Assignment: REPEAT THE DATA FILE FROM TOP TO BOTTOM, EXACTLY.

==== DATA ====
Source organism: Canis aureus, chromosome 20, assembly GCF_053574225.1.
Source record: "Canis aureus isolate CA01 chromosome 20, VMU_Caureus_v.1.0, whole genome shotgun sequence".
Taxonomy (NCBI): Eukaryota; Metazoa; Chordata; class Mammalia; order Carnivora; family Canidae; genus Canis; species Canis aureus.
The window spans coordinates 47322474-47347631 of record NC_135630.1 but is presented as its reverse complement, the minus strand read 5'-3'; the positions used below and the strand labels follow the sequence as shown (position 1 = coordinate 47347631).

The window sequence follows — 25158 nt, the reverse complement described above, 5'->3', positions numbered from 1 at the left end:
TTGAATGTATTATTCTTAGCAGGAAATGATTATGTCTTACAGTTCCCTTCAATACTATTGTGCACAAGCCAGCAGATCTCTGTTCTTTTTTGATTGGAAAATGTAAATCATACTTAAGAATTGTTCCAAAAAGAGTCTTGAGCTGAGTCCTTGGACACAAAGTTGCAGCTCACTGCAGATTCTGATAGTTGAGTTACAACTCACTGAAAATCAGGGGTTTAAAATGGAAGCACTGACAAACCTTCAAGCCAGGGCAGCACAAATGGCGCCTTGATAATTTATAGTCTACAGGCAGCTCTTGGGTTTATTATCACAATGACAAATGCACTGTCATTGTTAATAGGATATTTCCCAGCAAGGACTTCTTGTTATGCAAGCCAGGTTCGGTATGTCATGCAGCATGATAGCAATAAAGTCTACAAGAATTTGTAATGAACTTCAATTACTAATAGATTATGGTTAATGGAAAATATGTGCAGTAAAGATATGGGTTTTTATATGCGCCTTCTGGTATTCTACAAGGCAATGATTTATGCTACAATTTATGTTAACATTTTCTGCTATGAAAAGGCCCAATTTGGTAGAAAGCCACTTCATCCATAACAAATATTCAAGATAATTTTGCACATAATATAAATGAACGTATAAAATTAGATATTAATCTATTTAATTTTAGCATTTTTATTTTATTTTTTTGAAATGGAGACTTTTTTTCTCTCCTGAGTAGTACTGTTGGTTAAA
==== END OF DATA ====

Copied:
Source organism: Canis aureus, chromosome 20, assembly GCF_053574225.1.
Source record: "Canis aureus isolate CA01 chromosome 20, VMU_Caureus_v.1.0, whole genome shotgun sequence".
Taxonomy (NCBI): Eukaryota; Metazoa; Chordata; class Mammalia; order Carnivora; family Canidae; genus Canis; species Canis aureus.
The window spans coordinates 47322474-47347631 of record NC_135630.1 but is presented as its reverse complement, the minus strand read 5'-3'; the positions used below and the strand labels follow the sequence as shown (position 1 = coordinate 47347631).

The window sequence follows — 25158 nt, the reverse complement described above, 5'->3', positions numbered from 1 at the left end:
TTGAATGTATTATTCTTAGCAGGAAATGATTATGTCTTACAGTTCCCTTCAATACTATTGTGCACAAGCCAGCAGATCTCTGTTCTTTTTTGATTGGAAAATGTAAATCATACTTAAGAATTGTTCCAAAAAGAGTCTTGAGCTGAGTCCTTGGACACAAAGTTGCAGCTCACTGCAGATTCTGATAGTTGAGTTACAACTCACTGAAAATCAGGGGTTTAAAATGGAAGCACTGACAAACCTTCAAGCCAGGGCAGCACAAATGGCGCCTTGATAATTTATAGTCTACAGGCAGCTCTTGGGTTTATTATCACAATGACAAATGCACTGTCATTGTTAATAGGATATTTCCCAGCAAGGACTTCTTGTTATGCAAGCCAGGTTCGGTATGTCATGCAGCATGATAGCAATAAAGTCTACAAGAATTTGTAATGAACTTCAATTACTAATAGATTATGGTTAATGGAAAATATGTGCAGTAAAGATATGGGTTTTTATATGCGCCTTCTGGTATTCTACAAGGCAATGATTTATGCTACAATTTATGTTAACATTTTCTGCTATGAAAAGGCCCAATTTGGTAGAAAGCCACTTCATCCATAACAAATATTCAAGATAATTTTGCACATAATATAAATGAACGTATAAAATTAGATATTAATCTATTTAATTTTAGCATTTTTATTTTATTTTTTTGAAATGGAGACTTTTTTTCTCTCCTGAGTAGTACTGTTGGTTAAA